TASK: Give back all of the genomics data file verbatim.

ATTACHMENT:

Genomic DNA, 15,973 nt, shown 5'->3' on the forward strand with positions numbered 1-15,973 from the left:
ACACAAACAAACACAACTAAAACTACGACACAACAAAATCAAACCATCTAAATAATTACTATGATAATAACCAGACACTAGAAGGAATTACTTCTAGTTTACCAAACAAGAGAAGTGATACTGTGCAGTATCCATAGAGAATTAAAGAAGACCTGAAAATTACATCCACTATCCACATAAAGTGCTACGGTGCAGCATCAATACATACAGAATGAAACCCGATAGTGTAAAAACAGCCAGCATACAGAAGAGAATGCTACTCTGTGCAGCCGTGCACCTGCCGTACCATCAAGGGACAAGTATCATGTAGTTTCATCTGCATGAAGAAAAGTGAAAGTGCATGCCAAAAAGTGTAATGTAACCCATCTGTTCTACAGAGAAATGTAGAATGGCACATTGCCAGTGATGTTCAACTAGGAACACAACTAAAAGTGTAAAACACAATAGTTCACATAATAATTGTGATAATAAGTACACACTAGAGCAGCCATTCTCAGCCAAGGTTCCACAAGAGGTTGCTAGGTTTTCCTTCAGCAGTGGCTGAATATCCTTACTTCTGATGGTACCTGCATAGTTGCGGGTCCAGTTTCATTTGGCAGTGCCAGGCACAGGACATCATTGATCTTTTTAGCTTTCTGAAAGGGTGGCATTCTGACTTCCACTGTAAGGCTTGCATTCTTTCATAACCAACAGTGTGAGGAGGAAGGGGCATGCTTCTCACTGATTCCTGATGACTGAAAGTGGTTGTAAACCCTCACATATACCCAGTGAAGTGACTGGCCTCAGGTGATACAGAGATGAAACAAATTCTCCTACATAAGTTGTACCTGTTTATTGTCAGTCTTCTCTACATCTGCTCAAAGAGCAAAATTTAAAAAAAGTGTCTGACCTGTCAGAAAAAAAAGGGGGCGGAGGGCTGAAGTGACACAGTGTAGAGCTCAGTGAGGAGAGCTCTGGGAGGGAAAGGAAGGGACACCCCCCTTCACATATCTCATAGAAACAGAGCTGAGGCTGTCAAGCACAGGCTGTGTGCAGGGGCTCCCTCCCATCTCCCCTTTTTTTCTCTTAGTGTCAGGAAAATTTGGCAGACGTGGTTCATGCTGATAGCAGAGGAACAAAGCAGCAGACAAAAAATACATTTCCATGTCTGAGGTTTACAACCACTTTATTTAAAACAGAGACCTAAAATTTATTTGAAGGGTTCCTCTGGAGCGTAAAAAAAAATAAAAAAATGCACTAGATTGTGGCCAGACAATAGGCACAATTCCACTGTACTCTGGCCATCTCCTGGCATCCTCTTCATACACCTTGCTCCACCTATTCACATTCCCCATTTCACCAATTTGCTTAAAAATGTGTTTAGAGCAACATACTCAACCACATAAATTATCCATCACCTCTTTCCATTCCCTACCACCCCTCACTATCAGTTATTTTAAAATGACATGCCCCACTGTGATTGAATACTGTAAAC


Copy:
Genomic DNA, 15,973 nt, shown 5'->3' on the forward strand with positions numbered 1-15,973 from the left:
ACACAAACAAACACAACTAAAACTACGACACAACAAAATCAAACCATCTAAATAATTACTATGATAATAACCAGACACTAGAAGGAATTACTTCTAGTTTACCAAACAAGAGAAGTGATACTGTGCAGTATCCATAGAGAATTAAAGAAGACCTGAAAATTACATCCACTATCCACATAAAGTGCTACGGTGCAGCATCAATACATACAGAATGAAACCCGATAGTGTAAAAACAGCCAGCATACAGAAGAGAATGCTACTCTGTGCAGCCGTGCACCTGCCGTACCATCAAGGGACAAGTATCATGTAGTTTCATCTGCATGAAGAAAAGTGAAAGTGCATGCCAAAAAGTGTAATGTAACCCATCTGTTCTACAGAGAAATGTAGAATGGCACATTGCCAGTGATGTTCAACTAGGAACACAACTAAAAGTGTAAAACACAATAGTTCACATAATAATTGTGATAATAAGTACACACTAGAGCAGCCATTCTCAGCCAAGGTTCCACAAGAGGTTGCTAGGTTTTCCTTCAGCAGTGGCTGAATATCCTTACTTCTGATGGTACCTGCATAGTTGCGGGTCCAGTTTCATTTGGCAGTGCCAGGCACAGGACATCATTGATCTTTTTAGCTTTCTGAAAGGGTGGCATTCTGACTTCCACTGTAAGGCTTGCATTCTTTCATAACCAACAGTGTGAGGAGGAAGGGGCATGCTTCTCACTGATTCCTGATGACTGAAAGTGGTTGTAAACCCTCACATATACCCAGTGAAGTGACTGGCCTCAGGTGATACAGAGATGAAACAAATTCTCCTACATAAGTTGTACCTGTTTATTGTCAGTCTTCTCTACATCTGCTCAAAGAGCAAAATTTAAAAAAAGTGTCTGACCTGTCAGAAAAAAAAGGGGGCGGAGGGCTGAAGTGACACAGTGTAGAGCTCAGTGAGGAGAGCTCTGGGAGGGAAAGGAAGGGACACCCCCCTTCACATATCTCATAGAAACAGAGCTGAGGCTGTCAAGCACAGGCTGTGTGCAGGGGCTCCCTCCCATCTCCCCTTTTTTTCTCTTAGTGTCAGGAAAATTTGGCAGACGTGGTTCATGCTGATAGCAGAGGAACAAAGCAGCAGACAAAAAATACATTTCCATGTCTGAGGTTTACAACCACTTTATTTAAAACAGAGACCTAAAATTTATTTGAAGGGTTCCTCTGGAGCGTAAAAAAAAATAAAAAAATGCACTAGATTGTGGCCAGACAATAGGCACAATTCCACTGTACTCTGGCCATCTCCTGGCATCCTCTTCATACACCTTGCTCCACCTATTCACATTCCCCATTTCACCAATTTGCTTAAAAATGTGTTTAGAGCAACATACTCAACCACATAAATTATCCATCACCTCTTTCCATTCCCTACCACCCCTCACTATCAGTTATTTTAAAATGACATGCCCCACTGTGATTGAATACTGTAAAC